The fanciful claims now afloat by anti-Obama balloonists are exactly why what the IRS did was wrong and stupid. Americans should be able to trust their government to treat each of them equally. Doing anything else inflates those hot-air rigs ever-ready to launch.

    In The New Yorker, Jeffrey Toobin writes, "The real scandal — is that 501(c)(4) groups have been engaged in political activity in such a sustained and open way."

   The tax code has been abused by players on both sides of the political spectrum. An aggressive, effective — and most important, credible — IRS is crucial.

   The tea party claims to be nonpartisan. I will claim to have shattered the Olympic long-jump record in fourth grade. Let the tea party's spawns prove the claim if they are to be tax-exempt. I cannot prove mine, unfortunately.

   As Obama has made clear, the IRS made a horrible blunder — one that makes it more difficult to do a difficult job.

   What it also did was give all those Anthony Crispinos out there a reason to tell stories you wouldn't believe.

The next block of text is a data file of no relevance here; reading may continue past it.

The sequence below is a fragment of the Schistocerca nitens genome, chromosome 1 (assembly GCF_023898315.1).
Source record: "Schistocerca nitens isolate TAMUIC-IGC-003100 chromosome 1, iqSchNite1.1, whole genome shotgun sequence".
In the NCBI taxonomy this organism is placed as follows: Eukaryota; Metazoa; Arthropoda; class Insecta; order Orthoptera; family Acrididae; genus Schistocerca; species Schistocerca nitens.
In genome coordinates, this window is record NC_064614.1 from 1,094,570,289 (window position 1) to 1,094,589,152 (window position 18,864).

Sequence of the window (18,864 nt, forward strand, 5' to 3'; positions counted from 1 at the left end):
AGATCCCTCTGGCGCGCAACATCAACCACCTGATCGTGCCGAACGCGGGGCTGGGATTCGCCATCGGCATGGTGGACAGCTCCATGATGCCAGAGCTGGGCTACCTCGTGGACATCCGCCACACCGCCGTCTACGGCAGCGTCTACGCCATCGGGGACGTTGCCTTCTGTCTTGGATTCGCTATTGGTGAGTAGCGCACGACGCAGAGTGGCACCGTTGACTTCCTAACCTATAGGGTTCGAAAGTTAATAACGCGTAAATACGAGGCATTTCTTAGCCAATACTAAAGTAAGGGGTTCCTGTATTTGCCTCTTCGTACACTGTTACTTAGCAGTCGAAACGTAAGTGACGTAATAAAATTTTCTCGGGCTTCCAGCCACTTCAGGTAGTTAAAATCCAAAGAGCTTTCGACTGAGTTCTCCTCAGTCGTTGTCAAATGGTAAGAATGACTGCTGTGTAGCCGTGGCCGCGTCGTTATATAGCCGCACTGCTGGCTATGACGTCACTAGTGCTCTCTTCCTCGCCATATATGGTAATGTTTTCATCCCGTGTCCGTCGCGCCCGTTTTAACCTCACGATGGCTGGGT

Longtime Texas newspaperman John Young lives in Colorado. Email:

Monday, May 13, 2013

Coverup for you to probe, Senator

    Sen. James Inhofe, R-Okla., says the "coverup" surrounding the tragic incidents in Benghazi is "bigger than Watergate, bigger than Iran-Contra, bigger than the Pentagon Papers."

    It's interesting that Inhofe doesn't mention another matter that didn't make his top four. It involved allegations of weapons of mass destruction, talking points planted in the press and weekly news programs about a "mushroom cloud" looming.

    It involved linking Saddam Hussein to a terrorist attack on America. It involved sending men and women to war.

    Sen. Inhofe wants more about events that caused the deaths of four Americans.

    Four-thousand, four hundred and eighty-eight Americans died in events triggered by that matter he doesn't mention.

    Throw in the 2,977 killed when unheeded warnings bore out about the 9/11 attack.   

     We did not hear Sen. John McCain calling for a Watergate-style probe into those matters like he now does about Benghazi. I wonder why.

    That said, I disagree with Democrats who say this pageant of indignation is all about tarring Obama and, of course, Hillary Clinton. That's just not true.